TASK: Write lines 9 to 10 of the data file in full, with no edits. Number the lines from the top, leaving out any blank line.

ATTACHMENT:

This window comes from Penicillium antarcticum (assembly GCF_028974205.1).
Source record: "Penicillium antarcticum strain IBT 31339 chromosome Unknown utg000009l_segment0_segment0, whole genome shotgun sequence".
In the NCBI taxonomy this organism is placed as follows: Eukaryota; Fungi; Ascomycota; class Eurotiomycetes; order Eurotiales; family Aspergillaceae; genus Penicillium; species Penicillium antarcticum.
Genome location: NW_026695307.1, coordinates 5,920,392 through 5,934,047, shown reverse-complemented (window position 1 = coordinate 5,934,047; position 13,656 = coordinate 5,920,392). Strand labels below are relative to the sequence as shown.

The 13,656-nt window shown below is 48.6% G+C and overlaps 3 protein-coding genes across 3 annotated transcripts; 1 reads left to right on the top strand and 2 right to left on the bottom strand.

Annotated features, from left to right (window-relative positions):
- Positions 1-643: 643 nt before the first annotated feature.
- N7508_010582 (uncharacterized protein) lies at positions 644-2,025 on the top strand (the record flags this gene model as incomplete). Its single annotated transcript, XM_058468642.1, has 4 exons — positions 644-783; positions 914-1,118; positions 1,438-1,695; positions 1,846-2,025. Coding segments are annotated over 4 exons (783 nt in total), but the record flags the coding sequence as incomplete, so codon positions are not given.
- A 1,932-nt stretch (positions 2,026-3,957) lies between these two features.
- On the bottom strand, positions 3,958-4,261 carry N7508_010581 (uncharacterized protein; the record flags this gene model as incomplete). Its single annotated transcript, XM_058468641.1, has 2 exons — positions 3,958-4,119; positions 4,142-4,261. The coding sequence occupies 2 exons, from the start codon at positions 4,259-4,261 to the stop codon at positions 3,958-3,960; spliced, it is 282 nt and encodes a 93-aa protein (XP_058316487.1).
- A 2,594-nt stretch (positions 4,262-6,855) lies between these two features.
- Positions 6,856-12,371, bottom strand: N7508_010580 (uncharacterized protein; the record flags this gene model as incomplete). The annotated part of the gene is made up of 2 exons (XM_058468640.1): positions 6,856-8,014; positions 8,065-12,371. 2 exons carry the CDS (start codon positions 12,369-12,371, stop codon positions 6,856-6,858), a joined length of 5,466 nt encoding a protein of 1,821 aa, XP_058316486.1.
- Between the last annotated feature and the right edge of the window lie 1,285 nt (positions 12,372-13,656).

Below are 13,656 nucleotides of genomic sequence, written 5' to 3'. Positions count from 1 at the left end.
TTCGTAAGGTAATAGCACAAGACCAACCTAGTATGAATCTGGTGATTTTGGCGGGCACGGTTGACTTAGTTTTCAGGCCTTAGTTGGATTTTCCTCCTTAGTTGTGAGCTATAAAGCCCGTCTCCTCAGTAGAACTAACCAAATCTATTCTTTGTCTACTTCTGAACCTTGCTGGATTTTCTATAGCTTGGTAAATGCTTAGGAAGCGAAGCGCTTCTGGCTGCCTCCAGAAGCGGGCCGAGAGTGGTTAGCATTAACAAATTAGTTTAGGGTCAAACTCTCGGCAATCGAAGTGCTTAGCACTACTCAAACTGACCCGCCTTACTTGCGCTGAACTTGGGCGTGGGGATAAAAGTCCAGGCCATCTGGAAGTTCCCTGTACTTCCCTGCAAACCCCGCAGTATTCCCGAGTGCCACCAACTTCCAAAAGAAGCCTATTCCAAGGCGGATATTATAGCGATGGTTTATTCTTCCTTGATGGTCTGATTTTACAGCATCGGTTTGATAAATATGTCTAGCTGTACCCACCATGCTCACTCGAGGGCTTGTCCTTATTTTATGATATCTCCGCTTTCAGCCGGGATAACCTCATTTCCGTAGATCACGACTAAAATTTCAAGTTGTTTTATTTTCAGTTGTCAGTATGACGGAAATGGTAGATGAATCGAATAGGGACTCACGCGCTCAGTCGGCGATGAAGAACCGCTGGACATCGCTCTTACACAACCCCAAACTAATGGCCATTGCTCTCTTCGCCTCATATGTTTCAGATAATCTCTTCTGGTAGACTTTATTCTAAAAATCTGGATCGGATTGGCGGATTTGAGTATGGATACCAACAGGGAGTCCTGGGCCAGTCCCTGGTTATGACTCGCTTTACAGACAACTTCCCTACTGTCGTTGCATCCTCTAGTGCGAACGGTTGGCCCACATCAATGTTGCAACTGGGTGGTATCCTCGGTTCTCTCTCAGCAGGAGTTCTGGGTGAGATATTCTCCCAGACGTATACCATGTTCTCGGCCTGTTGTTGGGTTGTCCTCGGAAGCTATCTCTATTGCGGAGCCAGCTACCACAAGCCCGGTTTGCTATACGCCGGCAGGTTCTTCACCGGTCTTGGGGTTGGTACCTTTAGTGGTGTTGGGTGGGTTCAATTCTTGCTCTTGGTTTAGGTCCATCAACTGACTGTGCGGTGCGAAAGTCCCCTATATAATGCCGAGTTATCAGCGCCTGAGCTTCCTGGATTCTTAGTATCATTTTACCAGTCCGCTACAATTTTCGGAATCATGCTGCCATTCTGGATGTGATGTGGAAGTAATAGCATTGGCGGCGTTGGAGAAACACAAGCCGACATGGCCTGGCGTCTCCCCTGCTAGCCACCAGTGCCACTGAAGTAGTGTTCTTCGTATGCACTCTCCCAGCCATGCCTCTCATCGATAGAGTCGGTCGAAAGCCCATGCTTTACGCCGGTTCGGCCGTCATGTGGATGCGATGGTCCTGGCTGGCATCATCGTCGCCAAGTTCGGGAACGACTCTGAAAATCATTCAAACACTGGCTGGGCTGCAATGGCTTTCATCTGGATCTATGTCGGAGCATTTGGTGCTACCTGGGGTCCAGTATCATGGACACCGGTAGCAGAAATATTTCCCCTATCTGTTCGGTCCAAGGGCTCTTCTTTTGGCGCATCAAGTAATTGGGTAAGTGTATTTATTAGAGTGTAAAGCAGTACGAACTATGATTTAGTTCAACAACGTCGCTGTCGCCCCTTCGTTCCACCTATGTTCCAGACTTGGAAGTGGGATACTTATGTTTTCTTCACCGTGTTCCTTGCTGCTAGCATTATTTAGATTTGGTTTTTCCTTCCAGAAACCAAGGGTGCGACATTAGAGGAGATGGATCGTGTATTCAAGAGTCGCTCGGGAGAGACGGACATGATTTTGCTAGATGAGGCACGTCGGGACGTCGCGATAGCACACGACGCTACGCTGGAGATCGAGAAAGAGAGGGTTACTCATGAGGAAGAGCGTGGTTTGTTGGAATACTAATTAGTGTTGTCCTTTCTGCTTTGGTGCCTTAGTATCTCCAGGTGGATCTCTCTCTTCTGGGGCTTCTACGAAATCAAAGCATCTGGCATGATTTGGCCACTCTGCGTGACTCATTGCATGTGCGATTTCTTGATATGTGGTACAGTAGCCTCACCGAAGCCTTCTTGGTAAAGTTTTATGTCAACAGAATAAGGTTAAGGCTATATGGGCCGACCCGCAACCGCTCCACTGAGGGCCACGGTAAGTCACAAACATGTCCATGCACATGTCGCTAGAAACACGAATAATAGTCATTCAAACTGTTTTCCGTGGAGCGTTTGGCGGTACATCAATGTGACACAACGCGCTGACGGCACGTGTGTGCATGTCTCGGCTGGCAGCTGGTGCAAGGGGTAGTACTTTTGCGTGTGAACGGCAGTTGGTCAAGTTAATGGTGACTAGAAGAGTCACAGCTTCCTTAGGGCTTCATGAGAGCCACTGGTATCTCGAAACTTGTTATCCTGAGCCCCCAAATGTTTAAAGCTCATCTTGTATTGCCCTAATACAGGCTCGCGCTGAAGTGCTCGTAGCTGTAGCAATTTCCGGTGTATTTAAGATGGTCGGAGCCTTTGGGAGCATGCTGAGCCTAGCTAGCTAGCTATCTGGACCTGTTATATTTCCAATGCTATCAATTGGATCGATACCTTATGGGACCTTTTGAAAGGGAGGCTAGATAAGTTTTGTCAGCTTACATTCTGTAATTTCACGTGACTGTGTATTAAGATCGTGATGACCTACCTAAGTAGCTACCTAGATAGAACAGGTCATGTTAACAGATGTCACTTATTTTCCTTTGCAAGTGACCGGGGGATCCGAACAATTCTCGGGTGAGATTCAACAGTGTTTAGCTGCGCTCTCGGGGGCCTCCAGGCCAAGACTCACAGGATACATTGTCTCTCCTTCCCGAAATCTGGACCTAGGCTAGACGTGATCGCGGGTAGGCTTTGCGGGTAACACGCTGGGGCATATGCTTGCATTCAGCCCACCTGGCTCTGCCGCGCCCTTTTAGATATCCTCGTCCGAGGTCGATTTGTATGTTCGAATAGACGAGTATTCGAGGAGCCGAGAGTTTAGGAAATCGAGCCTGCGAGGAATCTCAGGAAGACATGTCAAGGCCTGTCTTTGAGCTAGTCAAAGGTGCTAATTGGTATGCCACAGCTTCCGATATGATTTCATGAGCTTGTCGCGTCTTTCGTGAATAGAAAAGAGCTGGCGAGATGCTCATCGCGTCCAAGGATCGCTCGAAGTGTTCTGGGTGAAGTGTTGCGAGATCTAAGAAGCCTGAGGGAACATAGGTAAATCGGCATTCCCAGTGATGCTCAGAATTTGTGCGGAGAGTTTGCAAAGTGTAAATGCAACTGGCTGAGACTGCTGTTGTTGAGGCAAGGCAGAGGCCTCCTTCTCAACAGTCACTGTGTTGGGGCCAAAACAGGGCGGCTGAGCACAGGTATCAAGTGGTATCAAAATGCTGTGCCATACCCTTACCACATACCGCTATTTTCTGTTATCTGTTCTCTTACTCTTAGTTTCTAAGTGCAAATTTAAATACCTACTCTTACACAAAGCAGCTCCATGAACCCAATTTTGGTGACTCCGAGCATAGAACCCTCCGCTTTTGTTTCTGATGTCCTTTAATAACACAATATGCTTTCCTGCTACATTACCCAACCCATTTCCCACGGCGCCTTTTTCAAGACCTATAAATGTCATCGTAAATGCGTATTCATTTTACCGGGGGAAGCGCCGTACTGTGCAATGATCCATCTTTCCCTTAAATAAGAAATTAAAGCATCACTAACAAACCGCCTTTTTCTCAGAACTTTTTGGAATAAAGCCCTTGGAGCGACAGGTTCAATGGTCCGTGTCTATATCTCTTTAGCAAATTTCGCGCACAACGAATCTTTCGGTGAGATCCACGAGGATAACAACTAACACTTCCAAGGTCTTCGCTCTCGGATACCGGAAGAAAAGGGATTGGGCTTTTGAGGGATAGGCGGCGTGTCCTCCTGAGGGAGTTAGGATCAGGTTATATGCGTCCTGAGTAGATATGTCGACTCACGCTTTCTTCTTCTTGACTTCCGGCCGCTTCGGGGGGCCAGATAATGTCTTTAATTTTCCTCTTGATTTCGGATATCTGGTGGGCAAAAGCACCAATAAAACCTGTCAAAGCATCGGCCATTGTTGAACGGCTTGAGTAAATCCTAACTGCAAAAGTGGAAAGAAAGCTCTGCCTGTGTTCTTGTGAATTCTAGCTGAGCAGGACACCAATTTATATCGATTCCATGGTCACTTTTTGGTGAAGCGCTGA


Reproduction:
- A 1,932-nt stretch (positions 2,026-3,957) lies between these two features.
- On the bottom strand, positions 3,958-4,261 carry N7508_010581 (uncharacterized protein; the record flags this gene model as incomplete). Its single annotated transcript, XM_058468641.1, has 2 exons — positions 3,958-4,119; positions 4,142-4,261. The coding sequence occupies 2 exons, from the start codon at positions 4,259-4,261 to the stop codon at positions 3,958-3,960; spliced, it is 282 nt and encodes a 93-aa protein (XP_058316487.1).